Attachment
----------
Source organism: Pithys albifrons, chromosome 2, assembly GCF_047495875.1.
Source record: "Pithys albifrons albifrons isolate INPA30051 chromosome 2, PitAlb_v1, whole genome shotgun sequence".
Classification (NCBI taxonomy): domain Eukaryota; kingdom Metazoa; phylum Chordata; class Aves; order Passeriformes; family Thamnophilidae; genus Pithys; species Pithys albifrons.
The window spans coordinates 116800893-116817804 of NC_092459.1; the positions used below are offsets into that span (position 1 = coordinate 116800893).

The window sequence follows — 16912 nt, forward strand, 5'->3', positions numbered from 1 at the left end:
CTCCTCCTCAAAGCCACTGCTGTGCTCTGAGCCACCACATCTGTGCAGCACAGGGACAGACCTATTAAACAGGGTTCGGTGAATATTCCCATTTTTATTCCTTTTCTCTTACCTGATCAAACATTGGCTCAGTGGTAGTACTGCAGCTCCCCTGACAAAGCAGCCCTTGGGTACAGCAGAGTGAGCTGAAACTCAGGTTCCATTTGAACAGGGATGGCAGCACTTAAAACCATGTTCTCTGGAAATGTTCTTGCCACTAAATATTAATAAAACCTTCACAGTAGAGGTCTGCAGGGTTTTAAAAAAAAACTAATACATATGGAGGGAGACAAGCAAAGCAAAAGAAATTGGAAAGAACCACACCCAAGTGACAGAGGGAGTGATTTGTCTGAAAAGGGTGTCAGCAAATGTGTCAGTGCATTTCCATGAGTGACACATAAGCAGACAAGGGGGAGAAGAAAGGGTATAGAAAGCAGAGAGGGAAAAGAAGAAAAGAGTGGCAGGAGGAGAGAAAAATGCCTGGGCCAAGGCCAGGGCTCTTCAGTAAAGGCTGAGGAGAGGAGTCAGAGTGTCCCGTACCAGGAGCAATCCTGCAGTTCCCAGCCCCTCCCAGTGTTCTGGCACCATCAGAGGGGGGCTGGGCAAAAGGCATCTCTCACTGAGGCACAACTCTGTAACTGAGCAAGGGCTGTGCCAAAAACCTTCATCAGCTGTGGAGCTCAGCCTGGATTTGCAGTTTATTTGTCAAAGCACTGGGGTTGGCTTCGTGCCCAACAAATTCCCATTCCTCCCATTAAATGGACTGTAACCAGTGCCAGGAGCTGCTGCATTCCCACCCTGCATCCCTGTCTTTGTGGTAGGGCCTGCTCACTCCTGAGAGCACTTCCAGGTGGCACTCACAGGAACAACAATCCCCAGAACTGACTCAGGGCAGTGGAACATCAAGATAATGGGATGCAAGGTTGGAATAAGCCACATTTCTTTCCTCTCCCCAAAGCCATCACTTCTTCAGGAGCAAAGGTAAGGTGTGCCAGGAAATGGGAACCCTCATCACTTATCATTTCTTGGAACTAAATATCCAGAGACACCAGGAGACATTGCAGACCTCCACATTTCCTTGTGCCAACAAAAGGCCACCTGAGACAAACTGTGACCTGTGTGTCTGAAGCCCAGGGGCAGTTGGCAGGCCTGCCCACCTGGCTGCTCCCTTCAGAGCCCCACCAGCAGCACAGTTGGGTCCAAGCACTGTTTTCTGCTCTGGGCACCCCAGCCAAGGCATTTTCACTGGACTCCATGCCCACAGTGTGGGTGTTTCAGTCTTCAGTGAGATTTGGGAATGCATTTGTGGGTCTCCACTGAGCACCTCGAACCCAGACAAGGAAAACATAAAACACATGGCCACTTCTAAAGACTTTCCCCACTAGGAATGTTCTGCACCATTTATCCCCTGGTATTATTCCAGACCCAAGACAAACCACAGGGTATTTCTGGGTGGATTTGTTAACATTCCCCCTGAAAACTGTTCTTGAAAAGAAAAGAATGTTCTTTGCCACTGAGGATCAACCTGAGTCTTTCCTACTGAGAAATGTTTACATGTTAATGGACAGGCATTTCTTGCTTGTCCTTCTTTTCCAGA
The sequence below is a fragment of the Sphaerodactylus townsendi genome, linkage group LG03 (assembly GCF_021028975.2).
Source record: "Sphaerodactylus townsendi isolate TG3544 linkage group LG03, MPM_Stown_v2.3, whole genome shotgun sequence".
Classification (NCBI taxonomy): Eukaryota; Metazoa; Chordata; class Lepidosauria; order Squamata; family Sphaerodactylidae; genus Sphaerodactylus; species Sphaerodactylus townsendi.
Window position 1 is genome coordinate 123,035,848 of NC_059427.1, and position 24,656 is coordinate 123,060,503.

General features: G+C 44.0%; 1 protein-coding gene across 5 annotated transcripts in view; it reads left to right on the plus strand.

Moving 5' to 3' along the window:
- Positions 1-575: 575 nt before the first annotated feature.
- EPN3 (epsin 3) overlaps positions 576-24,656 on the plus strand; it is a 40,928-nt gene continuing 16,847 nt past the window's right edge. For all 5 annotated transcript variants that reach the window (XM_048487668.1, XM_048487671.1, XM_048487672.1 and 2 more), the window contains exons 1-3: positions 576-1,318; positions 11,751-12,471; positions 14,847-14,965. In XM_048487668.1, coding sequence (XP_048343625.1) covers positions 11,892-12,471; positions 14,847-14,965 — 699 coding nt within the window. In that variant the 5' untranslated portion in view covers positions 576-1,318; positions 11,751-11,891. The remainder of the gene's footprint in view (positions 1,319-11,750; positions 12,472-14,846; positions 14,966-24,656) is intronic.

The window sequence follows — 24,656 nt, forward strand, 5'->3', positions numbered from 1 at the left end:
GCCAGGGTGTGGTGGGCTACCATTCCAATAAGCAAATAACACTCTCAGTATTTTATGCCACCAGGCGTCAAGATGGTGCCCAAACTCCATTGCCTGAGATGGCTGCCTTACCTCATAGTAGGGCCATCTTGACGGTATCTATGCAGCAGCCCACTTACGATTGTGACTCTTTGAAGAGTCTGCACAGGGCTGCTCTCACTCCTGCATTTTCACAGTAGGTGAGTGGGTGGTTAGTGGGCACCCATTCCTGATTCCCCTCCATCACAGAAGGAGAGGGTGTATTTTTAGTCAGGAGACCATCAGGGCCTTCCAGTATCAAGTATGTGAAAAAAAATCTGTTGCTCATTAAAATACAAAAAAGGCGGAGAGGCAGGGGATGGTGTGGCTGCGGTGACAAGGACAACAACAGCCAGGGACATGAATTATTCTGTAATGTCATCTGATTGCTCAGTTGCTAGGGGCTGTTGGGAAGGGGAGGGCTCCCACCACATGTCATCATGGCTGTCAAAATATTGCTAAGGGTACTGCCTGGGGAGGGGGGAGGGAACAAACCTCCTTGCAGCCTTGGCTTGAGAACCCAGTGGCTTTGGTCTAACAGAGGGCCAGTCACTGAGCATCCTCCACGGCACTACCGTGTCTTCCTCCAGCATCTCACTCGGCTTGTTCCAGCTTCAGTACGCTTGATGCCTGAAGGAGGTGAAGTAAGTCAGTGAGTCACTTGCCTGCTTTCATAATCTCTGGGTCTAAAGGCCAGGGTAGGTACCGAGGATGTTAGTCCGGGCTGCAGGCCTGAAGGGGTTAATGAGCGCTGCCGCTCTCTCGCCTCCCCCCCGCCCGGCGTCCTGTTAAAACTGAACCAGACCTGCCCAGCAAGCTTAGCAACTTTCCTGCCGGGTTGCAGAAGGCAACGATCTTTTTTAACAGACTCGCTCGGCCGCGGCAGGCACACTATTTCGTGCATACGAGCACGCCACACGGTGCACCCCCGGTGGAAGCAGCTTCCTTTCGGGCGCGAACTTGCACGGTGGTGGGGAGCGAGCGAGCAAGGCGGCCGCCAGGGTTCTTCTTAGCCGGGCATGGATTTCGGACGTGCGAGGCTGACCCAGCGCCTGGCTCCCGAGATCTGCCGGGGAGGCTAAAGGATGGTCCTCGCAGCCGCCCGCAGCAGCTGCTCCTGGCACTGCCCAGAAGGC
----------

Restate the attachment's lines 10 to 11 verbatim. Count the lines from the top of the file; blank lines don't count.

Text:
Window position 1 is genome coordinate 123,035,848 of NC_059427.1, and position 24,656 is coordinate 123,060,503.

General features: G+C 44.0%; 1 protein-coding gene across 5 annotated transcripts in view; it reads left to right on the plus strand.